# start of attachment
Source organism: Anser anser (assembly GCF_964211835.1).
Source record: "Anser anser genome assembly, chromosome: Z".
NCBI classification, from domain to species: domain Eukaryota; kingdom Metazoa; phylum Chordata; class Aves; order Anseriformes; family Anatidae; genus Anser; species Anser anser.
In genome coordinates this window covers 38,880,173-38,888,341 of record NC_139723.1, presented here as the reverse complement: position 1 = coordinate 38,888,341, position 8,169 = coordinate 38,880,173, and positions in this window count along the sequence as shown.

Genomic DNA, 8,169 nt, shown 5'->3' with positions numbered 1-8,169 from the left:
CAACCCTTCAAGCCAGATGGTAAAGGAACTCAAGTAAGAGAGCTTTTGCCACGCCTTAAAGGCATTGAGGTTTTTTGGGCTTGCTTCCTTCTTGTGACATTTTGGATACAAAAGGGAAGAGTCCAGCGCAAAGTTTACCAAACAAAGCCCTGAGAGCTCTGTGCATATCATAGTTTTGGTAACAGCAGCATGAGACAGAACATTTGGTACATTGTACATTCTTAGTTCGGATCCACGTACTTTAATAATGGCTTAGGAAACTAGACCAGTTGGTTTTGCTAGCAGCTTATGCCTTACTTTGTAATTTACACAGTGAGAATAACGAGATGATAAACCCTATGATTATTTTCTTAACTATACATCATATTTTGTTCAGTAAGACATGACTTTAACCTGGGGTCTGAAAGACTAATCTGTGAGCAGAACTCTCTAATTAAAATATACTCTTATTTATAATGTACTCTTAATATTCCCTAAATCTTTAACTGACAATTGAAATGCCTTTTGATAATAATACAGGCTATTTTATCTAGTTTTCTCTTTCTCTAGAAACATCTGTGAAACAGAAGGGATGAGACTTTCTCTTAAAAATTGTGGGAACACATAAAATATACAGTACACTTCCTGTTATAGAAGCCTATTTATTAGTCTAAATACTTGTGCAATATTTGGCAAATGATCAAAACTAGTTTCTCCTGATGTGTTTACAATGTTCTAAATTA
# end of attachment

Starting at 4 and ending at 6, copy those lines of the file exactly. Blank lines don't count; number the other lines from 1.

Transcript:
In genome coordinates this window covers 38,880,173-38,888,341 of record NC_139723.1, presented here as the reverse complement: position 1 = coordinate 38,888,341, position 8,169 = coordinate 38,880,173, and positions in this window count along the sequence as shown.

Genomic DNA, 8,169 nt, shown 5'->3' with positions numbered 1-8,169 from the left:
CAACCCTTCAAGCCAGATGGTAAAGGAACTCAAGTAAGAGAGCTTTTGCCACGCCTTAAAGGCATTGAGGTTTTTTGGGCTTGCTTCCTTCTTGTGACATTTTGGATACAAAAGGGAAGAGTCCAGCGCAAAGTTTACCAAACAAAGCCCTGAGAGCTCTGTGCATATCATAGTTTTGGTAACAGCAGCATGAGACAGAACATTTGGTACATTGTACATTCTTAGTTCGGATCCACGTACTTTAATAATGGCTTAGGAAACTAGACCAGTTGGTTTTGCTAGCAGCTTATGCCTTACTTTGTAATTTACACAGTGAGAATAACGAGATGATAAACCCTATGATTATTTTCTTAACTATACATCATATTTTGTTCAGTAAGACATGACTTTAACCTGGGGTCTGAAAGACTAATCTGTGAGCAGAACTCTCTAATTAAAATATACTCTTATTTATAATGTACTCTTAATATTCCCTAAATCTTTAACTGACAATTGAAATGCCTTTTGATAATAATACAGGCTATTTTATCTAGTTTTCTCTTTCTCTAGAAACATCTGTGAAACAGAAGGGATGAGACTTTCTCTTAAAAATTGTGGGAACACATAAAATATACAGTACACTTCCTGTTATAGAAGCCTATTTATTAGTCTAAATACTTGTGCAATATTTGGCAAATGATCAAAACTAGTTTCTCCTGATGTGTTTACAATGTTCTAAATTA